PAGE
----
Did you know that millions of North Americans work from home at least once a week? I started working remotely seven years ago. Initially it was just a few days here and there, but after a couple of years (and a move to Canada) I became a full time remote worker. Over the years I’ve learned about how to set up a home office for maximum productivity.
Previously I wrote about “6 Simple Steps for Successfully Working from Home (with kids in the mix).” That post focused on things like setting a schedule, boundaries, and self-care. To read it, click here. This post will focus on the physical aspect of your home office and the tools that will help boost your productivity.
Dedicated Work Space
This may seem like a no-brainier, but it’s worth sharing. It’s easy to underestimate the importance of having a dedicated work space. I’m fortunate to have a separate room as my home office. My husband also works out of the home at times and doesn’t have this same luxury. Initially he would work from our kitchen counter or my desk if I wasn’t using it, but we found that wasn’t sufficient. Ultimately, we moved a desk into our guest room. This modest accommodation allowed him to have a place where he could focus, leave his reference material, and become mentally engaged when he worked from home. Whether you have an entire room or a desk in a quiet part of your house, this is the first step to ensuring maximum productivity when working from home.
Get a Bigger Monitor
I have always worked from a laptop, but recently I bought a larger monitor (27 inch) that I connect to my laptop. The larger monitor felt better on my eyes, but it also allowed me to multi-task in a way I wasn’t able to previously. Interestingly, research shows that a bigger monitor and/or dual monitors helps increase your productivity. Larger screen real estate decreases the time it takes to complete various tasks. For example, I can have two documents open side by side and not have to toggle when using one as a reference document. I can also draft emails using source documents without having to open and minimize windows. Another plus, I can keep a chat box open while I work on various projects. This enables increased communication with my counterparts. Maximum productivity is realized from a large monitor that helps you reduce redundant tasks.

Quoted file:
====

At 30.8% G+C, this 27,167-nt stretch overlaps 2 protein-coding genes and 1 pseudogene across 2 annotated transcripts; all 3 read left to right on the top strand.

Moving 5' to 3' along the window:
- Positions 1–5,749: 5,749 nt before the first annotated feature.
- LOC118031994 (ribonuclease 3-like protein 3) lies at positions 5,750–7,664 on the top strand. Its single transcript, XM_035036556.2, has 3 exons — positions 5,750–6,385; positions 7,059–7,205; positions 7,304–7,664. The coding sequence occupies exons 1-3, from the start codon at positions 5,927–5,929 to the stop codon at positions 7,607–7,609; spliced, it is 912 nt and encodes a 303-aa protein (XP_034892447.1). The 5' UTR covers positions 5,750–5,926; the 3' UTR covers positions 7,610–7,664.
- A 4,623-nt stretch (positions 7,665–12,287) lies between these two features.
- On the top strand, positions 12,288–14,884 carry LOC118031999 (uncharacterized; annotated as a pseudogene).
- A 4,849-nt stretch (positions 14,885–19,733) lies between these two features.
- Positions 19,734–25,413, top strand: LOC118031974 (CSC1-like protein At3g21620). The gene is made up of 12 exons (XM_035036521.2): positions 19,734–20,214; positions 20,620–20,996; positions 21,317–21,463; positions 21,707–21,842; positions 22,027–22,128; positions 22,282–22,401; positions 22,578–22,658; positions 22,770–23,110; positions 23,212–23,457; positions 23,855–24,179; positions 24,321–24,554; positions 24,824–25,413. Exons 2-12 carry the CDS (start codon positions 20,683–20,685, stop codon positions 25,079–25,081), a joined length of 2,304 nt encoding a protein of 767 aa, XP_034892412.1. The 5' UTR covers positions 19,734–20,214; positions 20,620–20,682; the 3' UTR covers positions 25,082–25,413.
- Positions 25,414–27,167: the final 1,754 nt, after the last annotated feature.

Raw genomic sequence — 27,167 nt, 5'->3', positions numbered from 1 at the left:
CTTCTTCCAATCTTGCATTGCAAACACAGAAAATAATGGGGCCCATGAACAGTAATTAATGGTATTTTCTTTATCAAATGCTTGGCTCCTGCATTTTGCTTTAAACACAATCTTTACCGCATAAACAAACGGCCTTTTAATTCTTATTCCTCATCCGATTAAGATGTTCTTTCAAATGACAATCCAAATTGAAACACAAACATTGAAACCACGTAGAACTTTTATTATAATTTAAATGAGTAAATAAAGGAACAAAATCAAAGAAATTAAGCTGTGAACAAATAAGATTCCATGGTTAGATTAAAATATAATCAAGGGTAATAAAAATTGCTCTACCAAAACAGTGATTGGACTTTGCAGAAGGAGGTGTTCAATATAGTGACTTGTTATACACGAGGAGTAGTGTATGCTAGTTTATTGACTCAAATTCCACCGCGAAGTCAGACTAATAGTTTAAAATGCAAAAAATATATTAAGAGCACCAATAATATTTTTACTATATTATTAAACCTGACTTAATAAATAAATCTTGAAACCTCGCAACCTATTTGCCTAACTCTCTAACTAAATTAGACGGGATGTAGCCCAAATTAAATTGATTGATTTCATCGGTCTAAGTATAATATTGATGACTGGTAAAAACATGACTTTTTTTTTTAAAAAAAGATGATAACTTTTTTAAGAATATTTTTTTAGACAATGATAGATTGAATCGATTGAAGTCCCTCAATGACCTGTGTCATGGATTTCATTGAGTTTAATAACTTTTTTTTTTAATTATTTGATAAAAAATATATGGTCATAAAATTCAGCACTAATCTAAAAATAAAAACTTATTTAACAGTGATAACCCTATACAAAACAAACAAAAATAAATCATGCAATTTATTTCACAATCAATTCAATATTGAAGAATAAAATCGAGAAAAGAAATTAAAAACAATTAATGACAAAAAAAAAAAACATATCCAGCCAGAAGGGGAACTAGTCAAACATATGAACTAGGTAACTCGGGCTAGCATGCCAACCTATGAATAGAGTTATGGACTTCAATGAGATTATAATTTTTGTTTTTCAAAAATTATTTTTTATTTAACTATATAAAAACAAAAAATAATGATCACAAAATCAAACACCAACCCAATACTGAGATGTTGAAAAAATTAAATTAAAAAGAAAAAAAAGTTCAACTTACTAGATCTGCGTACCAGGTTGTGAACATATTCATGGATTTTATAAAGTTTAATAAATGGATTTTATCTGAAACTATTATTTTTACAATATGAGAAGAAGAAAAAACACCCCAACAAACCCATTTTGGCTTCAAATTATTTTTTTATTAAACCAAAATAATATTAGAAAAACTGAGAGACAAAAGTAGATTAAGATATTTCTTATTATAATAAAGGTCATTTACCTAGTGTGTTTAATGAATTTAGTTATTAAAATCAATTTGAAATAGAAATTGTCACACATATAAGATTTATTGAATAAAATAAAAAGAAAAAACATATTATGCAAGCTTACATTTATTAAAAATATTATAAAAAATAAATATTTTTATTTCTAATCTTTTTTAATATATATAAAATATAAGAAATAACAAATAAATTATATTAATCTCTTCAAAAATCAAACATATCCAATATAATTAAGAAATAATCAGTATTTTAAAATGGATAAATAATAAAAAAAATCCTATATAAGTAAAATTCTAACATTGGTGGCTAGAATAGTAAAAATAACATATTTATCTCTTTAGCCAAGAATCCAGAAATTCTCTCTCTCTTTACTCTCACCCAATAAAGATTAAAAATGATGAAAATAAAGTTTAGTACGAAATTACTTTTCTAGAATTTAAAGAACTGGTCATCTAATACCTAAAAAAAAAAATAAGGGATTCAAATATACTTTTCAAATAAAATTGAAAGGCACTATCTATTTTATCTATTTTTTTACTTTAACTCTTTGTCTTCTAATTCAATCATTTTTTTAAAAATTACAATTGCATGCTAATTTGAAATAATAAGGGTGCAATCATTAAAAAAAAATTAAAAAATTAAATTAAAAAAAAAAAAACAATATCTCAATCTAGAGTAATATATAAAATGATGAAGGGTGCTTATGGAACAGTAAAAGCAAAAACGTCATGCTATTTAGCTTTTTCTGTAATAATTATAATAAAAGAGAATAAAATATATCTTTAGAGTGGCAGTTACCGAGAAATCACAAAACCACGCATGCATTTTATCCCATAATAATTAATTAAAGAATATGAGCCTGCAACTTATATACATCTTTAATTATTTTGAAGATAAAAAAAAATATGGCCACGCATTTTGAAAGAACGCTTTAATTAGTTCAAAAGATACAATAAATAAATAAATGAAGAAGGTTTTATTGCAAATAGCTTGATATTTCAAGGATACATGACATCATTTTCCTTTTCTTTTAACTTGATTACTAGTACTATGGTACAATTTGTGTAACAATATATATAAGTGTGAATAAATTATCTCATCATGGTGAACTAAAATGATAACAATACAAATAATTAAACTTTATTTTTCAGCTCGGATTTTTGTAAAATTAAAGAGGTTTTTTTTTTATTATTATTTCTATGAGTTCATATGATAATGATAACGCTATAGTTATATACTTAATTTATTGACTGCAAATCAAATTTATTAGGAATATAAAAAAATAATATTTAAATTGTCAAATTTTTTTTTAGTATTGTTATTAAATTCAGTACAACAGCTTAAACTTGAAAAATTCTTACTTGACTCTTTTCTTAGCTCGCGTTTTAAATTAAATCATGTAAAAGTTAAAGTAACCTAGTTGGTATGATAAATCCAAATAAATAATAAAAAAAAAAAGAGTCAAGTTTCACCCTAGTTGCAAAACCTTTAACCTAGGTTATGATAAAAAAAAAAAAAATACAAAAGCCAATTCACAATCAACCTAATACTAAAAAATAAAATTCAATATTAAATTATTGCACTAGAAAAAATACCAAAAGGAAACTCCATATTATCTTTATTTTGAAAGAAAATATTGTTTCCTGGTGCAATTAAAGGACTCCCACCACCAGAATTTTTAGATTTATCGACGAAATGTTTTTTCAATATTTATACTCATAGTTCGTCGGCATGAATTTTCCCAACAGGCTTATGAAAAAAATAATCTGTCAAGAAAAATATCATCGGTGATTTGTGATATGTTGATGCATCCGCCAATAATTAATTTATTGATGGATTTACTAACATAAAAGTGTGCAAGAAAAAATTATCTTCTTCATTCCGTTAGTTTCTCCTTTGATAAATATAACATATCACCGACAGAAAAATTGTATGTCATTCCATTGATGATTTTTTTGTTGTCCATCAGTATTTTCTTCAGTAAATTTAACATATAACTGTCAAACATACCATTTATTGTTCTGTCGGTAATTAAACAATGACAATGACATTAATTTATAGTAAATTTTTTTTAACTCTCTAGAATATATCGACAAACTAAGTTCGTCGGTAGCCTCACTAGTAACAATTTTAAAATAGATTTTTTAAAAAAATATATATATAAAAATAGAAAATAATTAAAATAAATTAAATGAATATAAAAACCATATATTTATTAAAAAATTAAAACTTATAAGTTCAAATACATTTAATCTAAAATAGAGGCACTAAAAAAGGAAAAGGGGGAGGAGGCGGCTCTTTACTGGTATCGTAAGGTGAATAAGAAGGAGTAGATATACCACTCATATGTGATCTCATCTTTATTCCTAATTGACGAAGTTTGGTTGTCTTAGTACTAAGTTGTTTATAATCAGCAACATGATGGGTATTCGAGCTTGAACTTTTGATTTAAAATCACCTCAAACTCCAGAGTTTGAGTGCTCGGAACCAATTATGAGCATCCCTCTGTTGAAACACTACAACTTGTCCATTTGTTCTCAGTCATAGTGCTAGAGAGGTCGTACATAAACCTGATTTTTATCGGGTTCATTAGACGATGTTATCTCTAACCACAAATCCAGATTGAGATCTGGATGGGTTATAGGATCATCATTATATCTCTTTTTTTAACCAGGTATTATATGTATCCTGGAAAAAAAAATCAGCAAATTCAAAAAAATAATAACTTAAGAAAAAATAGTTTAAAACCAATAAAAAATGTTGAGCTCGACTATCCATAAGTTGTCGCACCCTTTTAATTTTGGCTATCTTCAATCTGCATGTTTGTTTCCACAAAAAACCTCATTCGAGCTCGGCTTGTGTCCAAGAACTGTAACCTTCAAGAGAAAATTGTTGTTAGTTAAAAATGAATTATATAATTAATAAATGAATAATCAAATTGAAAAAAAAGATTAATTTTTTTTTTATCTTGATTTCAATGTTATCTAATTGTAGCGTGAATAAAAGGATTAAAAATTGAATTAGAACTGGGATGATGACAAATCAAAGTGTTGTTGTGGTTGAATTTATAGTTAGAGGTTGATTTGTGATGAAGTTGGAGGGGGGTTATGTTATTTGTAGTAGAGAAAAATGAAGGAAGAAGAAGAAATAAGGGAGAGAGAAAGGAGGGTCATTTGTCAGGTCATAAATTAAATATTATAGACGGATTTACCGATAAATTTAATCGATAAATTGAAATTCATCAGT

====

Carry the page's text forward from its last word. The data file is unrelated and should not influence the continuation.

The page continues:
We have a busy house. With two little ones, nap schedules, preschool drop off and pick up, a nanny to help while I work and a husband that works from home on occasion, things pop up all of the time. It could be really easy to get distracted and leave the task at hand. The integration of technology enables me to stay focused and minimize work interruptions when working from my home office. If I’m on a conference call and my nanny has a question about one of the kids, she can text me and the message pops up on my computer, iPad, and phone. I can respond to her without having to get off the call. Our home alarm system even helps with reaching maximum productivity. If someone rings the doorbell, the doorbell camera sends me a message and allows me to check what’s going over my phone. Prior to having integrated technology, when someone rang the doorbell, I’d need to get off the call or pause it while I took care of the visitor. Now, I can tell if it’s just the mailman dropping off a package or someone that needs to talk with me.
A Pedometer, Fit Bit, or Apple Watch
By now you’ve probably heard that sitting for too long is worse than smoking! Taking short breaks during long tasks and getting the blood pumping allows you to clear your head, increase focus, and maintain performance. In my experience, short breaks happen more naturally when working in a business office. Based on the output from my Fit Bit, I could easily walk 5,000 steps going to and from meetings, walking to the printer, and going out to grab lunch. When I first started working from a home office I was shocked to learn that I would only get in a few hundred steps though the course of my work. I’ve worn a pedometer, Fit Bit, and Apple Watch at times. The first two allowed me to track how much I was actually moving during the day. The Apple watch does the same, but also gives me reminders to stand if I’ve been sitting for too long. By standing during meetings, walking around during a call, or taking a 5 minute break and walking through your house or up and down stairs, one can actually increase their mental clarity and encourage maximum productivity.
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Working from home has unique challenges sometimes different from a business office. The more you can do to create a structure and environment that sets you up for success on the front end, the more productive you can be. I’d love to hear what other tips you’ve found that are helpful for increasing your productivity when working from home!
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